Risk Management Made Easy

Risk Management Made Easy

Let’s talk about risk management.

I get a lot of questions about my choice regarding risk management. The style of the system I have come up and my numbers, are often criticized, but it’s how I do it and it makes sense to me. But most importantly, my system works for me and plays a massive role in my trading plan.

Let’s start with my account break down.

For simplicity reasons let’s say I have an $10,000 account. The number 1 rule of risk management is to never trade your entire account, like the saying goes never put all your eggs in one basket. Same deal here. So what I do is divide my account into quarters.

So if I had 10k I would only allow myself to trade 2,500 per trade. Obviously this number would change if I made money and wanted to readjust for the next trade. But I do this in case the stock goes bankrupt or goes away, and/or worst case scenario: if I lose everything I have in that stock, the most I could possibly ever lose is 25% of my account or in this case $2500.

Now when trading larger stocks, losing everything is highly unlikely, but none the less, it is possible. I also only use 25% because I think trying to manage more than 4 positions at one time is too much and allows more room for mistakes. It’s difficult to be able to follow what is going on at the same time with more than 4 positions at once too. And to be honest I hardly ever have more than 2 trades at one time going on anyway. If you’re just starting, do yourself a huge favor and don’t trade more than 1 at a time. The market isn’t going anywhere, don’t worry.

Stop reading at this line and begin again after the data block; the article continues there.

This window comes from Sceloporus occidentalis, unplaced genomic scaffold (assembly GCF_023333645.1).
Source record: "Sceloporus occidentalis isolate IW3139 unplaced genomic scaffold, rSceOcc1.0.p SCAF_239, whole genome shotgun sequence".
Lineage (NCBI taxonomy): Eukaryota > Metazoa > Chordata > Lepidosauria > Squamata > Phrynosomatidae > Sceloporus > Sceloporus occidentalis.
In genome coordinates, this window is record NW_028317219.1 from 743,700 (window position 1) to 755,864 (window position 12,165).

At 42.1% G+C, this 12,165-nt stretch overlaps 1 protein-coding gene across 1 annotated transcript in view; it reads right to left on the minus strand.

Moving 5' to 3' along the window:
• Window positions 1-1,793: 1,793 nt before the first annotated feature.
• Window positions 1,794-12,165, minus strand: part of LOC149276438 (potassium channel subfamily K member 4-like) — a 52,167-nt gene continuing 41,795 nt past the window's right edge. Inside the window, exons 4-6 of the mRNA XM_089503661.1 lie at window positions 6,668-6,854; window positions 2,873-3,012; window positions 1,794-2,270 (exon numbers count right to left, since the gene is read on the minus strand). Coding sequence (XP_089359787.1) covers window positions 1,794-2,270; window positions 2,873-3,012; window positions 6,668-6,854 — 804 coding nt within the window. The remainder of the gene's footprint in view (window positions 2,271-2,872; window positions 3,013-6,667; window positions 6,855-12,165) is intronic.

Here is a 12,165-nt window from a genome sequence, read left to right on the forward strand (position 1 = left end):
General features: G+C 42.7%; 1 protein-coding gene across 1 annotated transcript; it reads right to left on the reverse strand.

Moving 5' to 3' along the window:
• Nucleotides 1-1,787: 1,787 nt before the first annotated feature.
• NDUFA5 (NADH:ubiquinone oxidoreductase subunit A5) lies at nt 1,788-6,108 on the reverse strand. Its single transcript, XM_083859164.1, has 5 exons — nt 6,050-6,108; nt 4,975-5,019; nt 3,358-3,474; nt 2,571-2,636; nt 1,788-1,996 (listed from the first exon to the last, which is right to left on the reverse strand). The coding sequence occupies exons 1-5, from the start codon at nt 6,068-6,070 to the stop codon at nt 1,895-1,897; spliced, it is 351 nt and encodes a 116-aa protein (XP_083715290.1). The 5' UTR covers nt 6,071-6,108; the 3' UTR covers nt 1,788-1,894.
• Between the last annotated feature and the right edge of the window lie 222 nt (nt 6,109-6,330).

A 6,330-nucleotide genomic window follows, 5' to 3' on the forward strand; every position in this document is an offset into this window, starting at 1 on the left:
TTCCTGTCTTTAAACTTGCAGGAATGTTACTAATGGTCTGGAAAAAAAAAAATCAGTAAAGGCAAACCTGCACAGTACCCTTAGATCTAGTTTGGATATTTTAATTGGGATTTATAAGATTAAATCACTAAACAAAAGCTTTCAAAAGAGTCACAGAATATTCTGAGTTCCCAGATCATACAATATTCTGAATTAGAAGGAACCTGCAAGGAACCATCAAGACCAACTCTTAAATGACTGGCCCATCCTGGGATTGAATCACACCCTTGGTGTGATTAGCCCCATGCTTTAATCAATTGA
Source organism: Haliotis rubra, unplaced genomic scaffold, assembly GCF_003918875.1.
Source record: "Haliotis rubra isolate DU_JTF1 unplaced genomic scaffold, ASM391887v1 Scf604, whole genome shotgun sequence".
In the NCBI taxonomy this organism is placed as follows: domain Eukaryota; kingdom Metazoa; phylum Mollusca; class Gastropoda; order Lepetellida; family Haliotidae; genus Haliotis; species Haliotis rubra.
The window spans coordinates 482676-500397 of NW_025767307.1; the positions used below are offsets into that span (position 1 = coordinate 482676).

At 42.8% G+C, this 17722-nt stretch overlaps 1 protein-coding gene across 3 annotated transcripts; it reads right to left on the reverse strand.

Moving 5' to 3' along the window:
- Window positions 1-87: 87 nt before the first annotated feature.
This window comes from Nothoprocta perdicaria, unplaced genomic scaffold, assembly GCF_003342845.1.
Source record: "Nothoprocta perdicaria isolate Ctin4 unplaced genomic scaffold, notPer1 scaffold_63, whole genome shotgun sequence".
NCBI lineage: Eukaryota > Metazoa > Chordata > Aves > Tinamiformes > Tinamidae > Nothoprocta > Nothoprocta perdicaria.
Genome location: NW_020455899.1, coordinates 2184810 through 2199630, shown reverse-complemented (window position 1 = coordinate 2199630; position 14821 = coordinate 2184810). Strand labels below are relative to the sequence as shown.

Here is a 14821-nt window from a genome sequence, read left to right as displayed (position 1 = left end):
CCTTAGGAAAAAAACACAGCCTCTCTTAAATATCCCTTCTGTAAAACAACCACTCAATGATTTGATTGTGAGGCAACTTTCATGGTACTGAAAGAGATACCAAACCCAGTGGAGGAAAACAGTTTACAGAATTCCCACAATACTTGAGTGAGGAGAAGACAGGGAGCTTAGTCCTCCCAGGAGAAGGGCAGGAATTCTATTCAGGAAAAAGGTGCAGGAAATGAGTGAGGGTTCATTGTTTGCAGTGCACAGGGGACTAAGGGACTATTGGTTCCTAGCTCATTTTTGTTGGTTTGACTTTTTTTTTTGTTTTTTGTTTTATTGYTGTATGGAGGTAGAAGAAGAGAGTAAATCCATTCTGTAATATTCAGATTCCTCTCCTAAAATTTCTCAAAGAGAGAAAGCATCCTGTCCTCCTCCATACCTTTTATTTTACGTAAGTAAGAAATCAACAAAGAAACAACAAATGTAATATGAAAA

The Ratio

The next part of my trade management is the 3:1 risk ratio. You can do 5:1 but I stick to 3 because I’m not greedy and I like to cash in while I’m ahead. It’s ok in risk tolerance, but I tend to want to get out quicker. What I mean by this, is you risk 1 part to try and gain 3 parts. In my case, the parts are percentages on my account, not the stock I’m trading. That’s very important to remember. So my winning trade would be a 3% gain on my account and a losing one would be a 1% on my account. I’ll get more into that in a minute.

The reason that I choose 3:1 is because I break my account value into fourths. I then would theoretically trade 4 trades. If I were to only “win” one trade and lose 3 I would break even for that period. The only way I would lose money is if I was wrong in all 4 trades. Which is possible, but unlikely especially with good research ahead of time. You see I set myself up for losing, a hedge if you will.

Minimize Losses

Now back to the 3 and 1% figures. The reason I do 1% of the account is in the instance I am wrong and the trade goes against me, I will only lose 1% of my account. So if I’m wrong on a 10k account I still have 9900 left to trade. It’s like flight or flight mentality, you can stay and fight a losing battle (you will never win against the market once you’re against the market, you better exit or be prepared to lose) or run away and live to trade another day. This helps prevent blowing your account which plagues most trades (about 90%). Happens to everyone including me, that’s why I came up with this system and these numbers. I got real tired of funding my account because I was making stupid trades. Everyone makes dumb trades, you just have to get away from it and cut your losses as soon as you realize it was dumb.